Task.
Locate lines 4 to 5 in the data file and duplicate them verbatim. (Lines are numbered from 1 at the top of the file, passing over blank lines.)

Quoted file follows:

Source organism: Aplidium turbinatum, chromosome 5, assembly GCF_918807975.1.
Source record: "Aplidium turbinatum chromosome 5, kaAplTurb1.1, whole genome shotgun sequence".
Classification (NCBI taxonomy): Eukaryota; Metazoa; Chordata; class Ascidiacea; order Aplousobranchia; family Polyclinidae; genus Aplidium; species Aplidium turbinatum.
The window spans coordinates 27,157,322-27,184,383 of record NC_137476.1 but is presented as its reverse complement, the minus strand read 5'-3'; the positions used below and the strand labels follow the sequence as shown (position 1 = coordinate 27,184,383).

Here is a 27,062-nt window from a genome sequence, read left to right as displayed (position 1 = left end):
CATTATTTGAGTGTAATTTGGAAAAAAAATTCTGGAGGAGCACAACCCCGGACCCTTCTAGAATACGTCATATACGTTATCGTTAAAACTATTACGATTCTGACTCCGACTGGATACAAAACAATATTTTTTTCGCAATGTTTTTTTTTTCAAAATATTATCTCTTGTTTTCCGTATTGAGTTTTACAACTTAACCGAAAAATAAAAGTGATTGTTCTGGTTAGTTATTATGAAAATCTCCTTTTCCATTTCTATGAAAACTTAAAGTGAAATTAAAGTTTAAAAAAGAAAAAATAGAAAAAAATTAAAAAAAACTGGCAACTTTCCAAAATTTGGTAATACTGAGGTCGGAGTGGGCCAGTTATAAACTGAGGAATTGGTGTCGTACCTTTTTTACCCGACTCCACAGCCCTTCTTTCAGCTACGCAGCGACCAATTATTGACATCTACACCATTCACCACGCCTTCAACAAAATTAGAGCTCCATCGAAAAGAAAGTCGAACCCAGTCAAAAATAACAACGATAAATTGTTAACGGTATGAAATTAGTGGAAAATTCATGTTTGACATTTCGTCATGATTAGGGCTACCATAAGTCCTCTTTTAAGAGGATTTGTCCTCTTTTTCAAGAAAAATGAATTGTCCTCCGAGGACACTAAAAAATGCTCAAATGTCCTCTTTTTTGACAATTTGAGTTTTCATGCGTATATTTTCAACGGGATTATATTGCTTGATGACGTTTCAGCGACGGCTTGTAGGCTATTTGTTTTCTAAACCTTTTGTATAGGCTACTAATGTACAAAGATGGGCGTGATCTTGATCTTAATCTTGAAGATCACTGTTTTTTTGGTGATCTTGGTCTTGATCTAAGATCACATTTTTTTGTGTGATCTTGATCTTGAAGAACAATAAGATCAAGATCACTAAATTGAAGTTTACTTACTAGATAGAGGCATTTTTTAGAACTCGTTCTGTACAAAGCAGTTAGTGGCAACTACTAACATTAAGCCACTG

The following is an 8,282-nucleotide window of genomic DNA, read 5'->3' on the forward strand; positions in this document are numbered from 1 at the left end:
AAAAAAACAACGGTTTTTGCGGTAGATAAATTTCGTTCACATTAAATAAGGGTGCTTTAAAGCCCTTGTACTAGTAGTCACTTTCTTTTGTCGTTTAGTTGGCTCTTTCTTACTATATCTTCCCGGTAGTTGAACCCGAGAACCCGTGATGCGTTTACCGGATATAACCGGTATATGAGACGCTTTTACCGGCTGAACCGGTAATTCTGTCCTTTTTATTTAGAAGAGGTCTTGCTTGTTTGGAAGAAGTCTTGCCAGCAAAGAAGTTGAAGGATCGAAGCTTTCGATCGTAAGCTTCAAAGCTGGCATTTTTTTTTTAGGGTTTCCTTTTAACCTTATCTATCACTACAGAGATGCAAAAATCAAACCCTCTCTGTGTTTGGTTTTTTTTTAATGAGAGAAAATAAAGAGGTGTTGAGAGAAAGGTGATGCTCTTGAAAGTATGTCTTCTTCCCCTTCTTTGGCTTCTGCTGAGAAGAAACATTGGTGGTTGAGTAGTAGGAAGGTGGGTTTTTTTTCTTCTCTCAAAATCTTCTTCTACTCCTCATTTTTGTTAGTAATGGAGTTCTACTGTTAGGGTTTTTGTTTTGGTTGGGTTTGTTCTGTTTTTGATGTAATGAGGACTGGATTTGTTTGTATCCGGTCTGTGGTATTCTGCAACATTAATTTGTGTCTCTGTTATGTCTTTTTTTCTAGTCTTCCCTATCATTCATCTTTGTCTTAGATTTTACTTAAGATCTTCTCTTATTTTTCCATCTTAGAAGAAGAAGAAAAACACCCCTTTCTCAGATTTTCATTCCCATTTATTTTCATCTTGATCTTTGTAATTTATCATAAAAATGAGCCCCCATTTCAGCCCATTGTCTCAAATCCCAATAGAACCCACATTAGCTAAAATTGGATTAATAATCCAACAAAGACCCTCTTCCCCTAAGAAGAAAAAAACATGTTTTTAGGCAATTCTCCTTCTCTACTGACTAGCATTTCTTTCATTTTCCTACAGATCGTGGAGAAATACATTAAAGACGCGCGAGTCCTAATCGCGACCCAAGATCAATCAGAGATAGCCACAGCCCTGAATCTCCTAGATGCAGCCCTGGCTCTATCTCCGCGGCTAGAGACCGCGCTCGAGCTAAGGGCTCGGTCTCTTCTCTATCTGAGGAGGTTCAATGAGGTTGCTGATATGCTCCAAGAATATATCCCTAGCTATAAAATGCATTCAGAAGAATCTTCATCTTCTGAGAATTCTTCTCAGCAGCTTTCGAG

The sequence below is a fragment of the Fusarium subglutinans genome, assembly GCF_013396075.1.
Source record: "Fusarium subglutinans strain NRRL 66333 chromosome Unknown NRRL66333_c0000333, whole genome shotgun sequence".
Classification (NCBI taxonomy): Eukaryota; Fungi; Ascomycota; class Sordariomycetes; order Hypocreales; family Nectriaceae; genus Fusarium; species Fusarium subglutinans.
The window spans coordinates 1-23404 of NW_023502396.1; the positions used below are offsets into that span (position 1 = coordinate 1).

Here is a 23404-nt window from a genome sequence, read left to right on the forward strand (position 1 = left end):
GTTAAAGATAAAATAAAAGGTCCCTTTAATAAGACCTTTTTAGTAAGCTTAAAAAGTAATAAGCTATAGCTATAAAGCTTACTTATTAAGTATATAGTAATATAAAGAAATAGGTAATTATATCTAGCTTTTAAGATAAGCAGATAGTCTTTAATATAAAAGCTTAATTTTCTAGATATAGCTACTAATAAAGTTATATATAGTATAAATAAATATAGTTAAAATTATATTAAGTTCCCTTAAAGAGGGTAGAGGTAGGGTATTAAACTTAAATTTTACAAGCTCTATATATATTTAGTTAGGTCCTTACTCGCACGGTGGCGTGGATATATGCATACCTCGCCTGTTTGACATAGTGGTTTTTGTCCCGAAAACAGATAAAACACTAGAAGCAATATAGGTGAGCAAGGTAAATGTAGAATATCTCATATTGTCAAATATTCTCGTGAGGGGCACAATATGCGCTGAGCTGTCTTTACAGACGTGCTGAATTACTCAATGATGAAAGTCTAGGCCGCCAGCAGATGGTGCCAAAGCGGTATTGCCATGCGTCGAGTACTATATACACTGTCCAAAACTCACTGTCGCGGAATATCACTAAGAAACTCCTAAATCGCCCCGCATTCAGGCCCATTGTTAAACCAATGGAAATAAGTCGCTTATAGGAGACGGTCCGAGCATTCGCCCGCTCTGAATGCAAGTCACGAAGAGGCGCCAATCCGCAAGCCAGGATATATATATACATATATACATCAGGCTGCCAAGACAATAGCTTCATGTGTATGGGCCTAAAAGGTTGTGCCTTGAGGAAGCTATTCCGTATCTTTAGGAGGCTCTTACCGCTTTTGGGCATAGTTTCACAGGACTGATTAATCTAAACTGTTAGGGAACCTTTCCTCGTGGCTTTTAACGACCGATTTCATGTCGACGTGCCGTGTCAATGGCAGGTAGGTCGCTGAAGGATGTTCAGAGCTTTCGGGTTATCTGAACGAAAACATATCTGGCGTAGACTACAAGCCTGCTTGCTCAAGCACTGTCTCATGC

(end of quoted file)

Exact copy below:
The window spans coordinates 27,157,322-27,184,383 of record NC_137476.1 but is presented as its reverse complement, the minus strand read 5'-3'; the positions used below and the strand labels follow the sequence as shown (position 1 = coordinate 27,184,383).

Here is a 27,062-nt window from a genome sequence, read left to right as displayed (position 1 = left end):